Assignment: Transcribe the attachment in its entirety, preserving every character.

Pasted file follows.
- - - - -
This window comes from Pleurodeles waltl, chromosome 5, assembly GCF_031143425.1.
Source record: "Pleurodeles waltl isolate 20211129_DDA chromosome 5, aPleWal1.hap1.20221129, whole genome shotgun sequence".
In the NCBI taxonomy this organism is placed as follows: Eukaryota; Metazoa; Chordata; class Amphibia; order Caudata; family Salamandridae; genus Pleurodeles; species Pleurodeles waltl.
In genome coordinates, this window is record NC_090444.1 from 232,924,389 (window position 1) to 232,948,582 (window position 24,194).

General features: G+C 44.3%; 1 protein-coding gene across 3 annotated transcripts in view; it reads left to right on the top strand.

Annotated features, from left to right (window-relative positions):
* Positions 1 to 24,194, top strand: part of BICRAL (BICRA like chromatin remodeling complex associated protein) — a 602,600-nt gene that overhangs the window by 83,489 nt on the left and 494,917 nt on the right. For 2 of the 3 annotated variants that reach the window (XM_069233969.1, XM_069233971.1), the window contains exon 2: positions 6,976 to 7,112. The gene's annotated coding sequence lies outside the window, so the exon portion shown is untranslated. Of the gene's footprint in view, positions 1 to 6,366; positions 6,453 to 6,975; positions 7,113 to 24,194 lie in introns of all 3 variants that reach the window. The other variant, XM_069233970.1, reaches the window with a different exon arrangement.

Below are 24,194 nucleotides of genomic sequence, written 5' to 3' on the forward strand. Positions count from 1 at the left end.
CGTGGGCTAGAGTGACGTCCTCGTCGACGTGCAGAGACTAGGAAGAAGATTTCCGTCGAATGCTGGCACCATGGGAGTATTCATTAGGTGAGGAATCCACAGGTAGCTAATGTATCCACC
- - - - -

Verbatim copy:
This window comes from Pleurodeles waltl, chromosome 5, assembly GCF_031143425.1.
Source record: "Pleurodeles waltl isolate 20211129_DDA chromosome 5, aPleWal1.hap1.20221129, whole genome shotgun sequence".
In the NCBI taxonomy this organism is placed as follows: Eukaryota; Metazoa; Chordata; class Amphibia; order Caudata; family Salamandridae; genus Pleurodeles; species Pleurodeles waltl.
In genome coordinates, this window is record NC_090444.1 from 232,924,389 (window position 1) to 232,948,582 (window position 24,194).

General features: G+C 44.3%; 1 protein-coding gene across 3 annotated transcripts in view; it reads left to right on the top strand.

Annotated features, from left to right (window-relative positions):
* Positions 1 to 24,194, top strand: part of BICRAL (BICRA like chromatin remodeling complex associated protein) — a 602,600-nt gene that overhangs the window by 83,489 nt on the left and 494,917 nt on the right. For 2 of the 3 annotated variants that reach the window (XM_069233969.1, XM_069233971.1), the window contains exon 2: positions 6,976 to 7,112. The gene's annotated coding sequence lies outside the window, so the exon portion shown is untranslated. Of the gene's footprint in view, positions 1 to 6,366; positions 6,453 to 6,975; positions 7,113 to 24,194 lie in introns of all 3 variants that reach the window. The other variant, XM_069233970.1, reaches the window with a different exon arrangement.

Below are 24,194 nucleotides of genomic sequence, written 5' to 3' on the forward strand. Positions count from 1 at the left end.
CGTGGGCTAGAGTGACGTCCTCGTCGACGTGCAGAGACTAGGAAGAAGATTTCCGTCGAATGCTGGCACCATGGGAGTATTCATTAGGTGAGGAATCCACAGGTAGCTAATGTATCCACC